The topic of spinal stabilisation is not often spoken about in the world of fitness. However, we feel that it should be. For many athletes it is a moot point. They seem to be able to correctly stabilise their spine naturally. For others, however, spine stabilisation doesn’t come as easily. For these people it can lead to injuries, hampered performance and (in some cases) even an inability to hold urine while working out.
Spinal stability has a lot to do with how you work out and how effectively you can do so. It is important for:
- Fostering freedom of movement,
- Assisting with recovery from injuries, and of course,
- Preventing such injuries from occurring in the first place.
So let’s take a moment to discuss spinal stabilisation. What is it, how does it occur, and how can you ensure that you are getting it right?
What Contributes to a Stable Spine?
In a nutshell, your spinal stability is directly affected by the strength and endurance of your core-group muscles. All of these work together to provide you with core stability. These muscles are made up of – among others – the following:
The Transverse Abdominis
The Transverse Abdominis is situated behind your other abdominals. It is attached to your lower ribs and pelvis using horizontal fibres. When the transverse abdominis contracts it creates create a vacuum, pulling in your abdomen to create internal pressure and stability.
Working in partnership with your transverse abdominis is the diaphragm. This muscle flattens as you breathe to allow for the flow of oxygen to your lungs. When it contracts, it pushes your abdomen out and creates abdominal pressure and stability. We all start life out as infants who breathe in this way by using our diaphragms. As we get older, people tend to forget how to do it and breathe primarily with their lungs instead. Practising breathing with your diaphragm will enhance your core stability.
Pelvic Floor Muscles
The pelvic floor muscles are those that are commonly associated with controlling your bladder. These muscles which you contract when you need to interrupt or stop the flow of urine from your body. While providing for bladder control, your pelvic floor muscles are also crucial for spinal stability.
It is the relationship between the pelvic floor muscles and the transverse abdominis that support spinal stabilisation. The absence of strength in the pelvic floor muscles is also often the reason why some women lose urine while working out.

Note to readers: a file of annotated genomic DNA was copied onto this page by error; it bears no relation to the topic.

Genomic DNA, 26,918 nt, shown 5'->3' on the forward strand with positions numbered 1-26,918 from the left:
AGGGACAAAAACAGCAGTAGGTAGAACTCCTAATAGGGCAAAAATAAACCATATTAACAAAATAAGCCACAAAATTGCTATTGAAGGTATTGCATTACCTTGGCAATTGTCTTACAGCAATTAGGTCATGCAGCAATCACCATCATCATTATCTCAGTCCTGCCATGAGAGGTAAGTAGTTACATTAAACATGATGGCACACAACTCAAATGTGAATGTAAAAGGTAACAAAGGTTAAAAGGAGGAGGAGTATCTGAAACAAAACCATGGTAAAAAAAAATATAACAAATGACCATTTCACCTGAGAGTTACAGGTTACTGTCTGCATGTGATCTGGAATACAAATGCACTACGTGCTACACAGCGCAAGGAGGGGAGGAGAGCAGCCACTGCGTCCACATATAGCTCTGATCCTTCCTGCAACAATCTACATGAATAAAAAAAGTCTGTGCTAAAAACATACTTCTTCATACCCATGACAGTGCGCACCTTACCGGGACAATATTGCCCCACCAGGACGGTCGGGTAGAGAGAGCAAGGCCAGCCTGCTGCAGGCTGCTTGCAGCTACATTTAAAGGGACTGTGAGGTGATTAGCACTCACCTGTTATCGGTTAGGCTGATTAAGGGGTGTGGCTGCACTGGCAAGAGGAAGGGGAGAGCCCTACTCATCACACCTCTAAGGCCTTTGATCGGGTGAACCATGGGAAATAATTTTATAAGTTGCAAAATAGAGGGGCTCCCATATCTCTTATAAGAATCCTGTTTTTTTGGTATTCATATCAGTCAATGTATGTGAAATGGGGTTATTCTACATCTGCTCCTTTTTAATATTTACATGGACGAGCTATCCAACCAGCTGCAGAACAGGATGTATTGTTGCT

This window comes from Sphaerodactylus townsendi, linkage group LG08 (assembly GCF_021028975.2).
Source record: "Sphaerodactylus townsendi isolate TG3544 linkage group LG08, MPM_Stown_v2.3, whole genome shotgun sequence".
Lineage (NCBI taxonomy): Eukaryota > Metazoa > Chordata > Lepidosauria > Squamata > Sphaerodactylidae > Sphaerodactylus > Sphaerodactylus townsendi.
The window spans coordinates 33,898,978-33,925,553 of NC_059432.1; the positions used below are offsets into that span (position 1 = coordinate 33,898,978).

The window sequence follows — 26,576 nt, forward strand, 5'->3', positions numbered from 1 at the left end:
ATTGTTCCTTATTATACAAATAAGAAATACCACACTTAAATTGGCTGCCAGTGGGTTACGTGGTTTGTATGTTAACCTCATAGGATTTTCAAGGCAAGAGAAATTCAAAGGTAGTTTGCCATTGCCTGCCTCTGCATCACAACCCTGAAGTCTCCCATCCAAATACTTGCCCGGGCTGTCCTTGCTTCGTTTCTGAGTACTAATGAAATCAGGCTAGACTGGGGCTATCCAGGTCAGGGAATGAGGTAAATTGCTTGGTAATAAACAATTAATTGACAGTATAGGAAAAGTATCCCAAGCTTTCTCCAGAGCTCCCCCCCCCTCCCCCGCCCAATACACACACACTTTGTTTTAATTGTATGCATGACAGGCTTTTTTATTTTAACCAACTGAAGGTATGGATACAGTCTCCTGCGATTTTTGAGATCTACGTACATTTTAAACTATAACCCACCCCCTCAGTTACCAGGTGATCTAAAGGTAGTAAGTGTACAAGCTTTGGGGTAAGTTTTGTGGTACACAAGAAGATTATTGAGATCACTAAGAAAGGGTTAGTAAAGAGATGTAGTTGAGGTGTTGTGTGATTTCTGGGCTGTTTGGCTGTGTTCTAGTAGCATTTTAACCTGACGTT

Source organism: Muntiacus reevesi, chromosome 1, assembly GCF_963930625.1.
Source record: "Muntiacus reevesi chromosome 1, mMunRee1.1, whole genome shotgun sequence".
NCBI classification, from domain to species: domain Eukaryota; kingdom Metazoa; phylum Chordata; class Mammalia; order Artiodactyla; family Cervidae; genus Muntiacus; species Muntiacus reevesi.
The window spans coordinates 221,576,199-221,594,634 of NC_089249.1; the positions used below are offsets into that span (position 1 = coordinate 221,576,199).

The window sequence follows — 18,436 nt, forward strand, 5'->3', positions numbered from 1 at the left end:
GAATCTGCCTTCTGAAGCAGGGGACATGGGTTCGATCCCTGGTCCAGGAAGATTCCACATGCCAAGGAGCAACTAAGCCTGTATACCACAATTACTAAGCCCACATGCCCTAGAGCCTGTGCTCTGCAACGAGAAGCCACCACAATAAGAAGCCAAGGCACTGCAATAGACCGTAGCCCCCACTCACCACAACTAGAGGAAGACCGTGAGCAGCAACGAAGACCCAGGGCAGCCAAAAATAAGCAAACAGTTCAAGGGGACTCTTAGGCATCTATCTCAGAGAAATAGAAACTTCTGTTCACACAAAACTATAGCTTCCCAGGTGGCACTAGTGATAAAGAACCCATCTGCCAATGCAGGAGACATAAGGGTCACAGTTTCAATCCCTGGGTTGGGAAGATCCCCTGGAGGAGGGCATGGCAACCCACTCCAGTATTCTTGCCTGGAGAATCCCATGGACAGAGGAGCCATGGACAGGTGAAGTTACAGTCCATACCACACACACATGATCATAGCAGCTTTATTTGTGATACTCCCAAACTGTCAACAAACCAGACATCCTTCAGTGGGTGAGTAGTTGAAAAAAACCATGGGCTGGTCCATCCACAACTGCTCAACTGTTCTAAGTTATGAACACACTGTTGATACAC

When working out, by contracting these two groups of muscles you can achieve greater spinal stability. Furthermore, pelvic floor muscles can be strengthened with regular training, such as through Kegel exercises.
The Multifidi Muscles
The multifidi muscles are a group of small muscles along either side of the spine and very close to the midline of the body. The primary function of these muscles is to provide bodily stability in the back, arms and legs, even before any movement occurs. They do this by working alongside your transverse abdominis.
Keeping your multifidi muscles strong is important for retaining spinal stability since they offer your back a great deal of support and mobility. Keeping them strengthened can be done with exercises that work your core-group, such as:
- Lumbar multifidus exercises, and
Spinal stabilisation is an important, though often overlooked, concept in the world of fitness. By ensuring that you keep those core-group muscles strong, and with a little extra concentration during your routines, you will be able to ensure that you put the right stability into your movements, reduce the chance of injury and, of course, increase your performance.
Contact Trifocus Fitness Academy to Learn More
If you would like to learn more about the intricacies of the fitness world, why not get an internationally accredited personal training diploma from us here at Trifocus Fitness Academy. Visit our website today or get into contact with us to learn more about our offers on specialised fitness courses.